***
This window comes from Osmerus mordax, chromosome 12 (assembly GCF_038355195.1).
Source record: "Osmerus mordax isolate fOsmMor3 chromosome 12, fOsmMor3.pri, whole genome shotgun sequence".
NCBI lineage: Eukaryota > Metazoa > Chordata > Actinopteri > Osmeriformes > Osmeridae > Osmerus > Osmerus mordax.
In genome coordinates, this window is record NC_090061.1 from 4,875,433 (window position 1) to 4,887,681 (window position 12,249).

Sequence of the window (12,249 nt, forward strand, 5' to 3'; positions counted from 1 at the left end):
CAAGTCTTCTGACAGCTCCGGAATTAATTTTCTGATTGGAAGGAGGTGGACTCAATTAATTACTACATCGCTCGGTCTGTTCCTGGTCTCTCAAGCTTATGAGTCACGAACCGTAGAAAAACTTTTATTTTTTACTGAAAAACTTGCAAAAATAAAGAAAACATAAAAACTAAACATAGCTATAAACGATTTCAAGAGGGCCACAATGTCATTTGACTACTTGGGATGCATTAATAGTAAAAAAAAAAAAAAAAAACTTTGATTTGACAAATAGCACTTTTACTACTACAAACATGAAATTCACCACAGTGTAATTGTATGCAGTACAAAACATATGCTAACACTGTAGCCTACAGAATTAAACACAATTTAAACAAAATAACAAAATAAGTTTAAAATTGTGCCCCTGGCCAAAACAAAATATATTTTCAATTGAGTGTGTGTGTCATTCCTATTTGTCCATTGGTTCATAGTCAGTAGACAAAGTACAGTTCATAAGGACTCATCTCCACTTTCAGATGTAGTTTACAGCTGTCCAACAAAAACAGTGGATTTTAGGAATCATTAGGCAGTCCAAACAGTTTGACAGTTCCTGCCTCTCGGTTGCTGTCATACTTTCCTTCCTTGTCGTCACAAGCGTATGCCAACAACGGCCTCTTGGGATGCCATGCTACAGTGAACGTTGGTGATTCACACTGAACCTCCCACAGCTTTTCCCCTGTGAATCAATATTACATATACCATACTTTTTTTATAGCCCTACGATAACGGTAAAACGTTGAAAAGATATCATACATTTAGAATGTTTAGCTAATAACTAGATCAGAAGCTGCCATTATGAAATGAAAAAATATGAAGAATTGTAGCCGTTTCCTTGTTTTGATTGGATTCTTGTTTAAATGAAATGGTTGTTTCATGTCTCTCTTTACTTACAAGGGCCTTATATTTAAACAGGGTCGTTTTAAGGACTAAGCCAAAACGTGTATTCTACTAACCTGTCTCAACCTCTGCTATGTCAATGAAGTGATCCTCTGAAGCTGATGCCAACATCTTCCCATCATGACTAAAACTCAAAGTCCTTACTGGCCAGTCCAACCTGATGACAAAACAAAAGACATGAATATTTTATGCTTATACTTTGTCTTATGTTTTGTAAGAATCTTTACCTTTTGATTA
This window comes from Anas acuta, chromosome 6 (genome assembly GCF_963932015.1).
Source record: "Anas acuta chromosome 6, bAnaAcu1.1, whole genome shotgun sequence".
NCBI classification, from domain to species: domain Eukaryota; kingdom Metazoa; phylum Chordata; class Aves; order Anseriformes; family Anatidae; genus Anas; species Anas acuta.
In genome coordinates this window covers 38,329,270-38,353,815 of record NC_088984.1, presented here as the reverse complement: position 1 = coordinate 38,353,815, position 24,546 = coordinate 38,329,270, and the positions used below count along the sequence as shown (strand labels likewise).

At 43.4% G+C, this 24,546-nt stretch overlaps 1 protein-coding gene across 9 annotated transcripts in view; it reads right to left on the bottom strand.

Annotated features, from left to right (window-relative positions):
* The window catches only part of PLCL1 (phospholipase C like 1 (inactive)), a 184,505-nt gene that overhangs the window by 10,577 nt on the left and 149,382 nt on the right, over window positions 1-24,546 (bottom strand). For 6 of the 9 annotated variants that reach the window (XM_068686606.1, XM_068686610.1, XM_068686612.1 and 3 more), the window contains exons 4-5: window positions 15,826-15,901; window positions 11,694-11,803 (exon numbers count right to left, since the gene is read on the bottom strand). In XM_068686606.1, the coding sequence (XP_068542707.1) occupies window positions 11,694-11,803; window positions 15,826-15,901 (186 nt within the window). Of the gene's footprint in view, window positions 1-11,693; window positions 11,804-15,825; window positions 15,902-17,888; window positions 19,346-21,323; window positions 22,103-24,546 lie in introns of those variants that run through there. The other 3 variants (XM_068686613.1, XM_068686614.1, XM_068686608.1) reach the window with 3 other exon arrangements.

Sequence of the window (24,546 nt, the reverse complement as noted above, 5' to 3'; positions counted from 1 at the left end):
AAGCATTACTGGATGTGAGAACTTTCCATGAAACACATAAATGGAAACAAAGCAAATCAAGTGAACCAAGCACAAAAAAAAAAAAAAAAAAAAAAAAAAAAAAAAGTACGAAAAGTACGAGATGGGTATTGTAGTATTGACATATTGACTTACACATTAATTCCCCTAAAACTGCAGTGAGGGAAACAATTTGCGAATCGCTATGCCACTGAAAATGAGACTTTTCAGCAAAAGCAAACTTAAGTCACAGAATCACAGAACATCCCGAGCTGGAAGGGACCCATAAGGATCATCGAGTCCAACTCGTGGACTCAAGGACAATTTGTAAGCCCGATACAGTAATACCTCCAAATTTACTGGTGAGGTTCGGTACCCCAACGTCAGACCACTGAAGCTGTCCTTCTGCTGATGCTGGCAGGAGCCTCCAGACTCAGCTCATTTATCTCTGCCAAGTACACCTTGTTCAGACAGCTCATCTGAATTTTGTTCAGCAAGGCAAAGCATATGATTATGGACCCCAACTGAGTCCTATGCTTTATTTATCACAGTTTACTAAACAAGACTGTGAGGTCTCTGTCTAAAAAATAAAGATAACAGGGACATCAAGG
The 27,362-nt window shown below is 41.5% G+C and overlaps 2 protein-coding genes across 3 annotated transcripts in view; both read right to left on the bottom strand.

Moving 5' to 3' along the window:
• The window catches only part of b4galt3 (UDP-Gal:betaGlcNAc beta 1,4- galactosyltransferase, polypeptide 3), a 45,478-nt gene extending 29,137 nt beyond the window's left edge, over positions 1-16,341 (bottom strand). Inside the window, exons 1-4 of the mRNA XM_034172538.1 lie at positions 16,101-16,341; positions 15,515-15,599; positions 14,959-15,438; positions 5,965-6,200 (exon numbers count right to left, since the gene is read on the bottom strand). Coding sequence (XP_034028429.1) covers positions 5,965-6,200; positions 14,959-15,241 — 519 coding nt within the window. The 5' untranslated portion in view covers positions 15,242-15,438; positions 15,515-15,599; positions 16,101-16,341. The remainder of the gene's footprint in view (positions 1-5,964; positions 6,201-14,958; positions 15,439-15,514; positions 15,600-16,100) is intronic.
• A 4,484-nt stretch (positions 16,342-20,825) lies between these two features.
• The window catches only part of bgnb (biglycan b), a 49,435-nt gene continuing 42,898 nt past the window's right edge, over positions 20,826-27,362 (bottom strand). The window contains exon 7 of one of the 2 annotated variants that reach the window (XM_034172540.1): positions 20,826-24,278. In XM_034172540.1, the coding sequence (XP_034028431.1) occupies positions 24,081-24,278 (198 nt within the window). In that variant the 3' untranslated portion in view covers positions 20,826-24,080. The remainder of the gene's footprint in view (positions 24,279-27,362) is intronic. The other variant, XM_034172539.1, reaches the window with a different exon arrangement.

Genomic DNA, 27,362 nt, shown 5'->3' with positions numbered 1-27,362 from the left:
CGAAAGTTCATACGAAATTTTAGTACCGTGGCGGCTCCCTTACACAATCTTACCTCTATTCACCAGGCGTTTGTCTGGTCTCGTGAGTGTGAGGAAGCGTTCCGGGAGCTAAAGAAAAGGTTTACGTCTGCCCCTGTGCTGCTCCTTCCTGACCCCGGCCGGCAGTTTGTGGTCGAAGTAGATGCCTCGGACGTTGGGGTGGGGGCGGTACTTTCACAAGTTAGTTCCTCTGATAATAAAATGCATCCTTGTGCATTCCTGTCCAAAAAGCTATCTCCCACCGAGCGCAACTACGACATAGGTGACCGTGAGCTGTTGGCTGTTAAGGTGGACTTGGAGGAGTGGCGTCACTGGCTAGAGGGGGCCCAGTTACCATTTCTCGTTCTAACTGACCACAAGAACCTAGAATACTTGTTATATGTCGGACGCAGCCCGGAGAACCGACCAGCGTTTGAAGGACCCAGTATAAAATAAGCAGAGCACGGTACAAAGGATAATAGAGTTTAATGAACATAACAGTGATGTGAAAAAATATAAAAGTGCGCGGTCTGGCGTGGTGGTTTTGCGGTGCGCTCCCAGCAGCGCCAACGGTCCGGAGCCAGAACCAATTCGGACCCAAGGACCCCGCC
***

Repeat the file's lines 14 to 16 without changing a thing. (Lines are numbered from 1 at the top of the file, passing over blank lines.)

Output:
Sequence of the window (24,546 nt, the reverse complement as noted above, 5' to 3'; positions counted from 1 at the left end):
AAGCATTACTGGATGTGAGAACTTTCCATGAAACACATAAATGGAAACAAAGCAAATCAAGTGAACCAAGCACAAAAAAAAAAAAAAAAAAAAAAAAAAAAAAAAGTACGAAAAGTACGAGATGGGTATTGTAGTATTGACATATTGACTTACACATTAATTCCCCTAAAACTGCAGTGAGGGAAACAATTTGCGAATCGCTATGCCACTGAAAATGAGACTTTTCAGCAAAAGCAAACTTAAGTCACAGAATCACAGAACATCCCGAGCTGGAAGGGACCCATAAGGATCATCGAGTCCAACTCGTGGACTCAAGGACAATTTGTAAGCCCGATACAGTAATACCTCCAAATTTACTGGTGAGGTTCGGTACCCCAACGTCAGACCACTGAAGCTGTCCTTCTGCTGATGCTGGCAGGAGCCTCCAGACTCAGCTCATTTATCTCTGCCAAGTACACCTTGTTCAGACAGCTCATCTGAATTTTGTTCAGCAAGGCAAAGCATATGATTATGGACCCCAACTGAGTCCTATGCTTTATTTATCACAGTTTACTAAACAAGACTGTGAGGTCTCTGTCTAAAAAATAAAGATAACAGGGACATCAAGG
The 27,362-nt window shown below is 41.5% G+C and overlaps 2 protein-coding genes across 3 annotated transcripts in view; both read right to left on the bottom strand.